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Transport Layer

  • Christoph Meinel
  • Harald Sack
Chapter
Part of the X.media.publishing book series (XMEDIAPUBL)

Abstract

The Internet protocol provides the unifying connection for a variety of network technologies. It creates a uniform, homogeneous and global network from different architectures that can be likened to a colorful patchwork. But this is by no mean the end of the story. On its own, IP provides an unreliable and insecure service. Data is transported into the receiver’s network, each individual piece independent of the other, and without a guarantee of secure, reliable delivery. Reliable communication is, however, the prerequisite for efficient and safe data traffic in the network. An application must be able to rely on once-sent data actually reaching its designated receiver. At the very least, it is necessary to determine whether or not the transmitted data has in fact reached its goal, and if so, whether this happened in a timely and reliable manner. The establishment and management of a secure, reliable connection is one of the tasks of the next higher protocol layer in transport layer of the TCP/IP reference model. This is where the complex and reliable Transmission Control Protocol (TCP) works, and the speed-optimized User Datagram Protocol. These provide the user comfortable tools for connection management. The transport-layer protocols place a further abstraction layer on the Internet and implement a direct end-to-end connection, without attention having to be paid to the details of the connection, e.g., routing of the data traffic.

Keywords

Transmission Control Protocol Internet Protocol Transport Layer User Datagram Protocol Internet Protocol Address 
These keywords were added by machine and not by the authors. This process is experimental and the keywords may be updated as the learning algorithm improves.

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Notes

Glossary

Address resolution

The translation of IP addresses into the corresponding hardware addresses of the network hardware. A host or a router uses address resolution if data within the same physical network is sent to another computer. Address resolution is always restricted to a particular network, i.e., a computer never resolves the addresses of a computer in another network. Vice versa, the fixed assignment of a hardware address into an IP address is known as address binding.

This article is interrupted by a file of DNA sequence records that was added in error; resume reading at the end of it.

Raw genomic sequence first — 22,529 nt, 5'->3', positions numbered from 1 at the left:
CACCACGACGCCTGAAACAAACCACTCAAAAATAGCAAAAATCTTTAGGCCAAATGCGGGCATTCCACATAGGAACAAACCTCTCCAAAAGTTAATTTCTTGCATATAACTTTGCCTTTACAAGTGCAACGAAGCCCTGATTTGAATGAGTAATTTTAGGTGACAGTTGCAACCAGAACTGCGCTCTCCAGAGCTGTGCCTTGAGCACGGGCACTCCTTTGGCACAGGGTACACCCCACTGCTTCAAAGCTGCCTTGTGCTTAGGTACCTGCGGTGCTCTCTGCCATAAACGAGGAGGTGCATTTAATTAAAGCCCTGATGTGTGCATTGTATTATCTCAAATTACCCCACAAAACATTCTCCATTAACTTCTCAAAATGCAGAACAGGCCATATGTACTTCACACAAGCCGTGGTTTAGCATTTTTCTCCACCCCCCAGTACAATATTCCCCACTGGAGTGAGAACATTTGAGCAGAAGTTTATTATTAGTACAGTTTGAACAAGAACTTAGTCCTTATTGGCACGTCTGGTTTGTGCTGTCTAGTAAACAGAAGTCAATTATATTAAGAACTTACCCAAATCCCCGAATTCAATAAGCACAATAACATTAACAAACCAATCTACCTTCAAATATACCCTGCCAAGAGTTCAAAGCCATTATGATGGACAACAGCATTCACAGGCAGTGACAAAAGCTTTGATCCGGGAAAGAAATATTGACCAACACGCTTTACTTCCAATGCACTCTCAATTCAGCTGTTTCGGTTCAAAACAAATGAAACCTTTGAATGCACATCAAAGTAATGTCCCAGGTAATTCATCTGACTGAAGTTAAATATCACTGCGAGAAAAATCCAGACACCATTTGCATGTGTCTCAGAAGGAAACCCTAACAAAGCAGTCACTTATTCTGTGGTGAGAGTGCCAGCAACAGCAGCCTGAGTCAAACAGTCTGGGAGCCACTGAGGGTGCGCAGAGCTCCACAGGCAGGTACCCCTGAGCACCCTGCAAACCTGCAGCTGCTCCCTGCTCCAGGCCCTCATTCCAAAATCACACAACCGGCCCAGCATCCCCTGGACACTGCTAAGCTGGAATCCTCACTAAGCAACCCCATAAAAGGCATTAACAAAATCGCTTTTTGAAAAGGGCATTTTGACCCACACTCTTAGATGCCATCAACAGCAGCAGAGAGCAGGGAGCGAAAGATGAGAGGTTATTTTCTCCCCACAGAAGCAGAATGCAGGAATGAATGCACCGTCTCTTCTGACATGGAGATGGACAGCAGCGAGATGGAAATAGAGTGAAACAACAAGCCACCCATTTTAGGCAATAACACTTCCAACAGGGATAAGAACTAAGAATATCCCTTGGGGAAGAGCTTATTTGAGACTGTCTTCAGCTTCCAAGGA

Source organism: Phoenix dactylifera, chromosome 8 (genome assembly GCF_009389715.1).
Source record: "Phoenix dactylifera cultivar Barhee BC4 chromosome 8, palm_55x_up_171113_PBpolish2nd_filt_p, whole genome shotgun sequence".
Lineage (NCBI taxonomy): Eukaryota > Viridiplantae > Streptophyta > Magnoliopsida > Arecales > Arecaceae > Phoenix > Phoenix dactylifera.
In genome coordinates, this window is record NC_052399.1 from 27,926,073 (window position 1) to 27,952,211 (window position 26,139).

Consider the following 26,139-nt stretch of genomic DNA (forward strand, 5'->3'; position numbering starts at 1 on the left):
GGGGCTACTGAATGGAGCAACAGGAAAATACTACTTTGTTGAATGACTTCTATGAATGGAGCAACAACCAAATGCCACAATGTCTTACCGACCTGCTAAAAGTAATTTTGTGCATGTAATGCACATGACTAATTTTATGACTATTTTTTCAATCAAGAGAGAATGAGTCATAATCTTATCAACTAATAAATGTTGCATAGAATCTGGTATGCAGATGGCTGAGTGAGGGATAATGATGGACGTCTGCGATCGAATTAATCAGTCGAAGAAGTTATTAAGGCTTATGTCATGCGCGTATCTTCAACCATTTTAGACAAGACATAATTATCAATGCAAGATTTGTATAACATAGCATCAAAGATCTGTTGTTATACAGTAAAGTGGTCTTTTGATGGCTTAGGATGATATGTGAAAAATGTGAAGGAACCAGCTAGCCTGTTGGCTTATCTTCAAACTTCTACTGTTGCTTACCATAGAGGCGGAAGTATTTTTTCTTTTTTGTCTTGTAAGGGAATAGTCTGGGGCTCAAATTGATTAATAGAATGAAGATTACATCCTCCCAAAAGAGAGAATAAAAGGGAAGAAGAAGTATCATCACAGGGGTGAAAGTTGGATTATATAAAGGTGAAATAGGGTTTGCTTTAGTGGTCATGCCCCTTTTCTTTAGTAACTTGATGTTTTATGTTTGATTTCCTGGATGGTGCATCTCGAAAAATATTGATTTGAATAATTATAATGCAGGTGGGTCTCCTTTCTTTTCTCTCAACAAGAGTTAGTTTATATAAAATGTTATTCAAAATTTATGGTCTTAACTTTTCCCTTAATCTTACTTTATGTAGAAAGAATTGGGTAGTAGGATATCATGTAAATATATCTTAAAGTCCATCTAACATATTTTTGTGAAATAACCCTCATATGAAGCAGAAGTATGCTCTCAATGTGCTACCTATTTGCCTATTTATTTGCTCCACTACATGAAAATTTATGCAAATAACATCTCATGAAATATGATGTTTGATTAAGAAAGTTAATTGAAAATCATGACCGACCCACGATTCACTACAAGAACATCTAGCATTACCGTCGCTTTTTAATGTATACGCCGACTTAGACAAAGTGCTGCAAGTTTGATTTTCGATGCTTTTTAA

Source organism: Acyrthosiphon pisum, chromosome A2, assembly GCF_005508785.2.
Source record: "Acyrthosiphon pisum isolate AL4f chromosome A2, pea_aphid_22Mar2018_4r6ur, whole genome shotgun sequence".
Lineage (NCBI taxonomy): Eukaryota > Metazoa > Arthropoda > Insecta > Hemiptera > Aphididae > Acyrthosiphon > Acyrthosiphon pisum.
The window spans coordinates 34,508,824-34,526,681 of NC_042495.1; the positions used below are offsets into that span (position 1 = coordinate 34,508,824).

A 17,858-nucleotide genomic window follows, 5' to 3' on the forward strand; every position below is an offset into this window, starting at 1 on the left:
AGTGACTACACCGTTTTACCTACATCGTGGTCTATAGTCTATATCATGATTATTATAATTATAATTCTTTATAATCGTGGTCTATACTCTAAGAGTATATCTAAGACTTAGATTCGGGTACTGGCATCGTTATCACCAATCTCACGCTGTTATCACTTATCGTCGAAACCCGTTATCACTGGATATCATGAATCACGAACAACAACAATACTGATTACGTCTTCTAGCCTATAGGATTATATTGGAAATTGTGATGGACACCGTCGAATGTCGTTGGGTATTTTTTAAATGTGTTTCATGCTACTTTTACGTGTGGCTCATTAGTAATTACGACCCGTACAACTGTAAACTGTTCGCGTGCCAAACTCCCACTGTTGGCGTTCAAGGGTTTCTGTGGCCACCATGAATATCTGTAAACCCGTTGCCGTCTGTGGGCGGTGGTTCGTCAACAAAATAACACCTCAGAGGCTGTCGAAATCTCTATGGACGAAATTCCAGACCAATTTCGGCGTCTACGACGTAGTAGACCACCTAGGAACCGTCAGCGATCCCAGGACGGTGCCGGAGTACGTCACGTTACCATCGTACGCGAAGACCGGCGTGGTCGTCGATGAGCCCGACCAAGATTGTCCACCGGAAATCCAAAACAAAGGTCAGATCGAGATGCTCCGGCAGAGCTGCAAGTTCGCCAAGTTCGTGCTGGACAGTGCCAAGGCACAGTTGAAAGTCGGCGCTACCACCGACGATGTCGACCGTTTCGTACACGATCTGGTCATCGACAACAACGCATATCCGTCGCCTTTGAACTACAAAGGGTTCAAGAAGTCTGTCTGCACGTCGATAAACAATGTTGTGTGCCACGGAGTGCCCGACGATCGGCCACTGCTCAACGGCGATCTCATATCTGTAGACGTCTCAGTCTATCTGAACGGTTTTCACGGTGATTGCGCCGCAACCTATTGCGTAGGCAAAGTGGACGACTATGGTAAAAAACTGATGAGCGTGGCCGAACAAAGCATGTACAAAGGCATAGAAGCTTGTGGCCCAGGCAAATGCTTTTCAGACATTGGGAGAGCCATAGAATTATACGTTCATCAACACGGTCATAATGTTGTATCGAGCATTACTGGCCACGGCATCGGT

Address Resolution Protocol (ARP)

An implemented protocol from the TCP/IP protocol family for address resolution of protocol addresses into hardware addresses. To determine a hardware address, the requesting computer sends the corresponding protocol address as an ARP message via broadcast. The requesting computer recognizes its own protocol address and is the only one to send its hardware address as an ARP message directly back to the requesting computer.

Application Programming Interface (API)

An interface between the application and protocol software; the so-called application programming interface makes routines and data structures available for use and control of the communication between applications and protocol software.

Authentication

Proves the identity of a user or the integrity of a message. In authentication, certificates of a trustworthy instance are used for identity verification and digital signals are generated and sent with a message for checking its integrity.

Broadcasting

Term used for addressing all computers in a network simultaneously. A distinction is made in the Internet between a broadcast in the local network and a broadcast over all networks. If a message is to be forwarded to just one computer—which corresponds to standard addressing—the term unicast is used.

Certificate

Digital certificates are the electronic equivalent to a personal ID card. They assign their owner a unique public key and therefore a digital signature, which can only be generated with the corresponding private key. Certificates must be issued and signed by a trustworthy third party known as a certification authority.

Certificate Authority (CA)

A certificate authority authenticates public keys of registered users with the help of certificates, according to the Internet standard RFC 1422. It is implemented in user identification. The public key of the user is digitally signed with the name of the user and the control details of the CA and issued in this form as a certificate.

Congestion control

If a sender is transmitting faster along a communication connection in a network than the receiver can process the received data, the data is then stored temporarily in a special buffer expressly for this purpose. Once the buffer is full the incoming data packets can no longer be secured and must be discarded—with resulting congestion. Because the transport layer only establishes and controls end-to-end connections there is no possibility of directly inuencing the intermediate network systems along a connection. This is the reason that possible delays due to congestion have to indirectly be taken into account when determining the round-trip time between sender and receiver. Data flow between sender and receiver must likewise be throttled via ow control to counteract any arising congestion situations.

Connection-oriented/connectionless service

A distinction is generally made between connection-oriented and connectionless Internet services. Before the actual start of data transmission, connection-oriented services must establish a connection via fixed, negotiated exchanges in the network. The thus-established connection path is used for the duration of the entire communication. Connectionless services do not choose a fixed connection path in advance. The transmitted data packets are sent—independent of each other—on possibly different paths through the Internet.

Cryptography

The branch of computer science and mathematics concerned with the construction and evaluation of the key procedure. The aim of cryptology centers on protecting confidential information from being accessed by unauthorized third parties.

Data Encryption Standard (DES)